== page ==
Welcome back to the second week of Blogging Through the Alphabet. It is always a pleasure to have a friend “stop by”. As you are able to say hello to my co-hosts too 🙂
- Kirsten @ DoodleMom
- Kimberley @ Vintage Blue Suitcase
- Desiree @ Our Homeschool Notebook
- Markie @ My Life as Mrs. Cooks
- Hilary @ Walking Fruitfully
- Amanda @ Hopkins Homeschool
For so long I have longed to travel to Israel; to go on one of those tours where you walk the Bible. How amazing would that be to stand near some of those famous places where the blind received sight; where the dead were raised. Where new life was born again. to feel and walk in the dust of Jesus. Of course, in this season of our life, this is not something that is possible BUT – isn’t reading great? – I have begun to gather an amazing collection of books related to the history, the culture, the deeper meaning of so many things we read within the pages of scripture. One of my very favorites is my book that studies the many names of God. In fact, it arrived the day I was pondering and putting off writing my very first post for this. And so when I saw it in my mail, I knew this was how I would blog through the alphabet. One beautiful,, precious name at a time.
This week? He is the Bread of Life. … Lechem Ha-Chayim
The Bible says, man shall not live by bread alone. Certainly there is more to life than food and drink. We need to be fed spiritually as well. I know there are times that I feel so well nourished and then there are others when I am feeling a lack of nourishment. Other times, I am famished – just unable to get enough of all that God has to share. Lately I have not been as present online as I once was. I feel a sense of urgency; I feel drawn more and more to study. Wanting to ensure that wherever I am and whatever I may be doing, I am in some way, about my Father’s business.
Jesus often taught that the physical is often a metaphor for spiritual things. Bread sustains and nourishes us. But only temporarily. We were created for so much more than just temporary nourishment. Yet the meaning and value of bread can understood very differently depending where when you were and where you were. Back then, bread was a staple of life. An every day necessity. Consider the words of this man, from so long ago:
“As the son of a Syrian family I was brought up to think of bread as possessing a mystic sacred significance. I never would step on a piece of bread fallen in the road, but would pick it up, press it to my lips for reverence, and place it in a wall or on some other place where it would not be trodden upon. What always seemed to me to be one of the noblest traditions of my people was their reverence to the “aish” (bread; literally “the life-giver”). While breaking bread together we would not rise to salute an arriving guest, whatever the social rank. Whether spoken or not, our excuse for not rising and engaging in the cordial (Near East) salutation before the meal was ended, was our reverence for the food (hir-metal-aish). We could, however, and always did, invite the newcomer most urgently to partake of the repastThe aish was something more than mere matter. Inasmuch as it sustained life, it was God’s own life made tangible for his child, man, to feed upon. The Most High Himself fed our hunger. Does not the psalmist say, “Thou openest thine hand, and satisfieth the desire of every living thing.”? (From The Syrian Christ by Abraham Rihbany, published 1916.)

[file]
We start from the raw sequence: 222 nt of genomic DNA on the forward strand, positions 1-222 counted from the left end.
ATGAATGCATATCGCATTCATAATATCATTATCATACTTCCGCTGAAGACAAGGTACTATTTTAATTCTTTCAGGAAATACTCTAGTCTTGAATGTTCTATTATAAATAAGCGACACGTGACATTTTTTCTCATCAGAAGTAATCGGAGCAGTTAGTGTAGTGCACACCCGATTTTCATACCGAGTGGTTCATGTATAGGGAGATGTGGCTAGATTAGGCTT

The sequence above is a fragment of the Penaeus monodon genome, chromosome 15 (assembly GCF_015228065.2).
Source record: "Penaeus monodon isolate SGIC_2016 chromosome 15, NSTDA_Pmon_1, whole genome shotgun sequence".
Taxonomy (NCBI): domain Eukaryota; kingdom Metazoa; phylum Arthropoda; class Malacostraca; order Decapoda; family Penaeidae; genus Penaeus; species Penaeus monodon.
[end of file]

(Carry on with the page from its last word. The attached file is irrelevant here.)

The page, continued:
Bread had so much value. It was a blessing because it provided sustenance. Whether travelling long distances or “breaking bread” as a show of kindness and hospitality, there were many ways that bread was used. Every one of them showing signs of care, compassion. Certainly one can live for a long time on only bread and water. (Does Jesus not say that He is that living water? Bread and Water…..More on Living Water when we get to “L”)
In Exodus it was manna or “bread from heaven” that fed the Israelites while they wandered in the wilderness. A symbol of God’s faithfulness and love. In the Book of John Jesus miraculously fed five thousand with only five barley loaves (these were rather unpleasant in taste and very heavy by the way). Not all that delicious but it certainly was something even those who were very poor could make and it provided all the nourishment you would need.
Jesus is the Bread of Life. He is our spiritual nourishment. We cannot go without Him if we wish to live and thrive spiritually. In fact, we are often told that we ought to “hunger and thirst” after these spiritual things so much more than those which only provide for the body for a time. All that we hunger and thirst after? He can fill us, He can provide for us everlasting life when we come to Him to eat and to drink.
Please do consider linking up of you enjoy blogging. We would love to hear from you! And isn’t it true, the more the merrier?